Posts Tagged ‘Robotics’

I previously posted about a robot arm built with cardstock and Arduino. The idea comes from a project on Hackaday.io called Cardware. The motivation for Cardware is that there are lots of hobbyist robotics components available like servo motors, controllers, sensors, etc, but to put together a complete robot of any kind you have to either buy an expensive kit (which may not even be available depending on where you live, e.g. Amazon does not ship to Thailand) or have the tools and expertise to fabricate something like 3D printed plastic or laser cut MDF body components. The talented project owner of Cardware developed plans for folded card stock as the body components that can be assembled into a complete robot.

There are multiple advantages of this approach:

  • Availability – card stock, or something similar, and general purpose glue are available nearly everywhere in the world, although there may still be some challenges as I discuss below in the video.
  • Tooling – an internet connection and printer are the tools needed to be able to download and print the patterns on the card stock. Even in less developed areas there is usually a school or internet shop where this can be accomplished. After that all that is needed is a pen and a cutter to score and cut the pieces.
  • Cost – high quality card stock is inexpensive by Western standards. It isn’t cheap by local standards in Thailand (and probably many other developing countries), but one can substitute lightweight cardboard such as cereal boxes, although there are some issues (mentioned in the video below).

The are some disadvantages to this approach. Dimensional accuracy and stability are not tightly controlled and depend highly on the quality of your cuts and folds. As a result, one can easily end up with a robot that is not well aligned and does not move smoothly. Another disadvantage is the fact that cardstock is not nearly as durable as 3D printed plastic or laser cut MDF. Due to the clever design and folding the strength is pretty good, but pivot points wear rapidly. Durability can be improved a bit by using lots of glue such as PVA to strengthen seams. And pivot points can be strengthened by gluing in plastic bearings made from something like short pieces of tubing cut from ball point pen cartridges.

In the video below I demonstrate the early stages of a build of version 2 of Cardware. At this stage I am driving two servos with the Arduino Uno.

In the video below I discuss some issues with the materials used in Cardware. My focus is on how this robotics learning platform can be globalized so that learners in developing countries can easily make use of it. In Western countries it is easy to take for granted something like cardstock. But it could be a real obstacle in a developing country.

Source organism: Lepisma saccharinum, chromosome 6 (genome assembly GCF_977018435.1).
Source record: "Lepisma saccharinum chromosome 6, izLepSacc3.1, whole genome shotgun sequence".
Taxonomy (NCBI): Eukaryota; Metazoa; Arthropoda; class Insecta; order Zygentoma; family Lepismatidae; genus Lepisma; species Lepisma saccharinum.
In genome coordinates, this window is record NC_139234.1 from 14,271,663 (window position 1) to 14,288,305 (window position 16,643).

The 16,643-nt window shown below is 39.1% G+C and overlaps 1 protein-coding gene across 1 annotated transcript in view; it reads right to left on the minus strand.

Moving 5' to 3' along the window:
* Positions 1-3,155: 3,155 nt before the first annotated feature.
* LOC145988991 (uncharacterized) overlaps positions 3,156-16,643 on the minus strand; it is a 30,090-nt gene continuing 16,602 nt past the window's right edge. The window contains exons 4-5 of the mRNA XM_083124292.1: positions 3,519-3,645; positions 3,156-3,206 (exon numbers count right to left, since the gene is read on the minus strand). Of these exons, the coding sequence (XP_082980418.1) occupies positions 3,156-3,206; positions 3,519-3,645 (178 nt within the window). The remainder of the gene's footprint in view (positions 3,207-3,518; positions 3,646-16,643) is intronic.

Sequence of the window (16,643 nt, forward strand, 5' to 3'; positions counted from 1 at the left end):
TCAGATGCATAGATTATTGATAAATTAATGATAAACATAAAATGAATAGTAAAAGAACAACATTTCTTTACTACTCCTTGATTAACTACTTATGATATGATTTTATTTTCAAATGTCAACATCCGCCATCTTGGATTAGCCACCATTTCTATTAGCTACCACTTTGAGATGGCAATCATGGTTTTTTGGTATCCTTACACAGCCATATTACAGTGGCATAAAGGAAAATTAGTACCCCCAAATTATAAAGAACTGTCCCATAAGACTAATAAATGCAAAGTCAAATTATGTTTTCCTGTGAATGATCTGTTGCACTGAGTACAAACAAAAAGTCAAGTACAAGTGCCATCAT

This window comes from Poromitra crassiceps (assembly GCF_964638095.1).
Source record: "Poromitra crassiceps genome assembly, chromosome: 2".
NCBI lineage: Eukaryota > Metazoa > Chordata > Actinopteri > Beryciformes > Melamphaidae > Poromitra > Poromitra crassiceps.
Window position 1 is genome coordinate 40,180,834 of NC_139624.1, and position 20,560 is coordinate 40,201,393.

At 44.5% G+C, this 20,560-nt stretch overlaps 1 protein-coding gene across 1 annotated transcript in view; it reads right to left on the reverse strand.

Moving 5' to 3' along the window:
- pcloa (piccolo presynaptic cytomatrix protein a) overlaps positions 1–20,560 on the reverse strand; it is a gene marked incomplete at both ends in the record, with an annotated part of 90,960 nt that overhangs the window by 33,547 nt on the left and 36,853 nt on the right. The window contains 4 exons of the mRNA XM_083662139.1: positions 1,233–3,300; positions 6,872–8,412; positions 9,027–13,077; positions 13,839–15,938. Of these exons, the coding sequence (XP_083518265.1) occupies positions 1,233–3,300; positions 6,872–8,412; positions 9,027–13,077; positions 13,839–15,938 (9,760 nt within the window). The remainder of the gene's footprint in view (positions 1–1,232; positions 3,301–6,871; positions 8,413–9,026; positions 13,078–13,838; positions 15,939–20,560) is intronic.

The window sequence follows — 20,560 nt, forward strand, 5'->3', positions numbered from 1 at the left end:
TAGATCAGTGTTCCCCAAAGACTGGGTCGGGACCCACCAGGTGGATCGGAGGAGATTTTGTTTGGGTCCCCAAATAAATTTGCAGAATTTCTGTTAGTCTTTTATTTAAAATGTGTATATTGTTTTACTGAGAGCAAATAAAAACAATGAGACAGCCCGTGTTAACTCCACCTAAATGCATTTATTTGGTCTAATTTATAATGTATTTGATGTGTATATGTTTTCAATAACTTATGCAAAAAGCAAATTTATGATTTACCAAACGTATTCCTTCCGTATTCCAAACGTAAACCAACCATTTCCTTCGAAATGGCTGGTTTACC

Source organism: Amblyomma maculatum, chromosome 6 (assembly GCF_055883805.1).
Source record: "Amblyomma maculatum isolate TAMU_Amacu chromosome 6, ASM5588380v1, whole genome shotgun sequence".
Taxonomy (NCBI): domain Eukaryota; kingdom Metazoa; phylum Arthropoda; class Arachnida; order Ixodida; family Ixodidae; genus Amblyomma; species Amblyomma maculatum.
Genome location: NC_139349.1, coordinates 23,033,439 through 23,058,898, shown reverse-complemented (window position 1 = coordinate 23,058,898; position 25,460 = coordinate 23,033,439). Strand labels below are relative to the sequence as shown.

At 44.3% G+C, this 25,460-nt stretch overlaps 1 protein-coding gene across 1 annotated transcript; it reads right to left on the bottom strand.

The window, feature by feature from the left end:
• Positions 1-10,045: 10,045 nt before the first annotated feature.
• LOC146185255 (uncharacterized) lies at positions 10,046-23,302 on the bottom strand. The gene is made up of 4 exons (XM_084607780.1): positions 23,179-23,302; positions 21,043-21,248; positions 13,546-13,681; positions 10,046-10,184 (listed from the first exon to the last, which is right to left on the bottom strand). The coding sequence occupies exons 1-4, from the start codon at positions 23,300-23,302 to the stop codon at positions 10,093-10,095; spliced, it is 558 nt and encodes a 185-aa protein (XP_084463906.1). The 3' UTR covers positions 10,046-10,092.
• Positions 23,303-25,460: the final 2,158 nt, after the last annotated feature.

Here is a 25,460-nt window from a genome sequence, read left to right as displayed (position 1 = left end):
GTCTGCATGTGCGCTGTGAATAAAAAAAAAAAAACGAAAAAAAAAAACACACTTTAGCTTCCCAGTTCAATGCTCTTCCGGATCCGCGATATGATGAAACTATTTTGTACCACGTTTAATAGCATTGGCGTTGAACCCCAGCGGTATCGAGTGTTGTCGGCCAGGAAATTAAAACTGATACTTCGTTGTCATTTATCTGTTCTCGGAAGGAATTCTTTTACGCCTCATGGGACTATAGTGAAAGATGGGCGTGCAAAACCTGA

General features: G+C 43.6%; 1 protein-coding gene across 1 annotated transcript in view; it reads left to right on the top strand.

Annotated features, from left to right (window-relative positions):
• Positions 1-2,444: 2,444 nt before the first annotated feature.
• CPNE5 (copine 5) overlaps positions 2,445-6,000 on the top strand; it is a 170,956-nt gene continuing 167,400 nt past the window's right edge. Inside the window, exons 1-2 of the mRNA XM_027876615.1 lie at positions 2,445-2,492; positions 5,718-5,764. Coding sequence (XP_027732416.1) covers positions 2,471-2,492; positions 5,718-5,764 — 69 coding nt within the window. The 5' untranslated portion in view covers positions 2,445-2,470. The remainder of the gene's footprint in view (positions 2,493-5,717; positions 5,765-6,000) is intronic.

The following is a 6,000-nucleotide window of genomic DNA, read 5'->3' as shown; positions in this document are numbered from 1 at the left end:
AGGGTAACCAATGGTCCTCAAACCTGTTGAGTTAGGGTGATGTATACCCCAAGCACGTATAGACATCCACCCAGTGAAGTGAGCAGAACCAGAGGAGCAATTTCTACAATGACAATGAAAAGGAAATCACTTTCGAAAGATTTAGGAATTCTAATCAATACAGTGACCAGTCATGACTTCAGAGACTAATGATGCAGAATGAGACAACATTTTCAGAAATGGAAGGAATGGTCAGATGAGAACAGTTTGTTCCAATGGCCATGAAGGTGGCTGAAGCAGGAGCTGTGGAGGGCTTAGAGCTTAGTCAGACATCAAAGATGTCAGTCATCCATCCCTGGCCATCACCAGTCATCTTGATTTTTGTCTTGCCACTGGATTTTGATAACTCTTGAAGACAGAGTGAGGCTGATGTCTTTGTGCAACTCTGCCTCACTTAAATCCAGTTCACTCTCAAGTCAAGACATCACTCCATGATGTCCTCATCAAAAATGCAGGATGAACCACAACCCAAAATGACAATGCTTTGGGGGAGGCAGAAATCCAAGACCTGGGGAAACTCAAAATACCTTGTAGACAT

These issues aside, I went ahead with the next version of Cardware using cardstock rather than reclaimed cereal boxes. The designer did some very nice work on it and I encourage you to visit Hackaday.io to see more details about Cardware. I finished the papercraft part of the project and started installing the servos. At that point I did not have enough servos to complete the project so it was put on hold. Events have intervened since then so it is still incomplete and looks like this at the moment

Robotic quadrapod make from cardstock, hobby servos and Arduino MEGA

Cardware Quadrapod

I anticipate a new blog post once it is fully assembled with all servos and an Arduino MEGA as controller.

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An Arduino Uno combined with a multi-function shield makes a great inexpensive starting point for projects. I had an extra Arduino-compatible laying around so picked up a multi-function shield with the idea to use it as a teaching tool. It has a 4-digit 7-segment display, a buzzer, three pushbuttons, a trimming pot, and a number of headers for attaching additional things like up to three servos. That provides lots of opportunities to dabble and learn how to control physical hardware with Arduino code.

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Arduino Multifunction Shield

I originally had just a vague idea of how I would use the Arduino + multifunction shield for teaching purposes. But then I decided to combine it with a project I was contributing to on Hackaday.io. The project started out as something called Cardware (which has since evolved quite a bit). The concept is that there are lots of hobbyist robotics components available like servo motors, controllers, sensors, etc. But to put together a complete robot of any kind you have to either buy an expensive kit (which may not even be available depending on where you live, e.g. Amazon does not ship to Thailand) or have the tools and expertise to fabricate something like 3D printed or laser cut body components. The talented project owner of Cardware developed plans for folded card stock as the body components in which servos could be mounted and then the components assembled into a complete robot.

More details on the development of Cardware will be in another blog post. Now I will just jump to the finished result of combining Cardware with an Arduino Uno + multifunction shield.

I introduced this to the teacher who runs the coding club at my kid’s school. They are already using Code.org to teach primary school kids coding. The kids in the club make art and games using Blockly. Adding a real world physical component like this gets kids excited and is what makes robotics such a great way to inspire young learners. There are many kits available targeted at that space. But I like this approach because it is much more DIY. It is more challenging than snapping together pieces of a kit so more adult help is needed. The Arduino can be programmed using a Blockly-like tool within the Arduino IDE. So kids can actually program the robot arm to move the way they want it to.